Jack Tremblay was a Canadian painter and illustrator, who worked as a comic book artist for Bell Features during the World War II period, also referred to as the First Age of Canadian Comics. He was known for creating the fighter pilot ‘Crash Carson’ (1942-1943) in Wow Comics.
Originally from the United States, Tremblay was born in 1926 in Providence, Rhode Island. The Tremblay family then settled on the historical Fort William site (now known as Thunder Bay), before moving to Montreal when Jack was eight years old. The young man was an avid drawer, who sold many of his hand-made comics around his Montreal neighbourhood on Rue Drake for a nickel apiece. When World War II broke out, the Canadian government prohibited the import of “non-essential” materials into the country, in order to preserve the local economy. Of course, comic books also fell under this “War Exchange Conservation Act” (WECA). Consequently, this led to the establishment of the Canadian comic book industry. Several small publishing labels began releasing their own comic books, which of course lended heavily from their American examples. One of such companies was Bell Features, which operated from Toronto. The Canadian comic books became known as “Canadian whites” because of their colored covers and black-and-white interiors.
One of Bell’s leading titles was Wow Comics (1941-1946). In the second issue of November 1941 the editors announced a drawing contest in which young Jack Tremblay participated. His talent was duly noted, and by the May/June 1942 issue (#8) Tremblay was part of the team with his own feature about ace fighter pilot ‘Crash Carson’ and his squadron, the Devil’s Angels. He had only just turned sixteen, and was a first-year student at the Ecole des Beaux-arts in Montreal. ‘Crash Carson’ remained in active duty until Wow Comics issue #16 (August/September 1943), and Tremblay additionally made a feature called ‘Wings over the Atlantic’ for the first three issues of Bell’s Commando Comics (1942-1943). It was then continued by Andre Kulbach.
Tremblay left the comic book industry after turning 18, and joined the Paratroop Corps of the Canadian Forces in September 1944. He however never saw action, as the war came to an end in September 1945. Back in civilian life, the artist never returned to comic books, as the local industry slowly came to an end when the import ban was lifted. He instead went to work as a freelance artist for advertising agencies. During the 1950s and 1960s he illustrated books about Canadian history and folklore for Brunswick Press. He most notably wrote and illustrated the book ‘Ten Canadian Legends (A Story from Each Province)’ (1955), and eight of the twelve books in the series ‘The Story of Canada’ (1960s). Additional illustration work were the book ‘Shelter Bay: Tales of the Quebec North Shore’ by Harvey H. Smith (McClelland, 1964) and prose by Gregory Clark for the newspaper supplement Weekend Magazine. Under the “nom de plume” Jean-Jacques Tremblay he turned to painting fine art in the 1970s, holding his first solo exhibition at Galerie Libre in Montreal in 1976, and selling many canvases in the following decades. Later in life he also ventured into creating computer graphics.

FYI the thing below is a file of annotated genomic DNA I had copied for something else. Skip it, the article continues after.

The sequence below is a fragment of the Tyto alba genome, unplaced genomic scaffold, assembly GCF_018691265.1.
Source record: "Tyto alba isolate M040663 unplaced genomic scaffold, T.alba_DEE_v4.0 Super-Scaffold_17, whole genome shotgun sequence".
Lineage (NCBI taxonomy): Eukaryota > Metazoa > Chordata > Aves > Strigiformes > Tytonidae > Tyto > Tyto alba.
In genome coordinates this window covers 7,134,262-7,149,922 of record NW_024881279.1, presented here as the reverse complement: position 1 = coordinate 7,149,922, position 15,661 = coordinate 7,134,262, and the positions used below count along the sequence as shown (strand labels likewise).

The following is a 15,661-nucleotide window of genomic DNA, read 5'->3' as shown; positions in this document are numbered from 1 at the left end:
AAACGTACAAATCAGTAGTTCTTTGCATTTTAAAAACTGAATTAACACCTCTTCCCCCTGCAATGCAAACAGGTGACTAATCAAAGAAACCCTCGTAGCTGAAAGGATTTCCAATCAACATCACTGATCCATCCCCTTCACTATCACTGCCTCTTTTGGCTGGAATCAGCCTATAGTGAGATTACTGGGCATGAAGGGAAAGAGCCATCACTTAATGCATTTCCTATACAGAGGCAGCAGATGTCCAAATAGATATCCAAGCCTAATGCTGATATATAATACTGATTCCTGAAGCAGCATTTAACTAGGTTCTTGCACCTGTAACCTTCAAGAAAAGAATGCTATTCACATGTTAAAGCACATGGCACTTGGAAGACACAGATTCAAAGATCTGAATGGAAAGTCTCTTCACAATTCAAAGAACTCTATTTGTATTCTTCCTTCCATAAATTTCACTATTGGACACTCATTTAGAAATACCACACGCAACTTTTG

Although largely remembered as a painter, Jack Tremblay’s earlier foray into the comic book industry became more known as the history of Canadian comics was further explored. At old age, he regularly attended comics festivals together with his son, the underground cartoonist Rick Trembles. On these occasions, the veteran artist was rightfully celebrated as one of the local heroes of the medium. Pioneers out of sheer necessity, most young artists of the “Canadian whites” became known for their later-day artistic exploits. Besides Jack Tremblay, they also include Aram Alexanian, Leo Bachle, Mel Crawford, Manny Easson, Edmond Good, Murray Karn, Fred Kelly, René Kulbach, Gerald Lazare, Edmund Legault, Ross Saakel, Doris Slater and Ted Steele.
Jack Tremblay, Gerry Lazare, Murray Karn and Mel Crawford were inducted into the “Giants of the North” hall of fame during the Toronto Comic Arts Festival on 10 May 2014.
Tremblay passed away in Montreal on 11 November 2018, at the age of 92.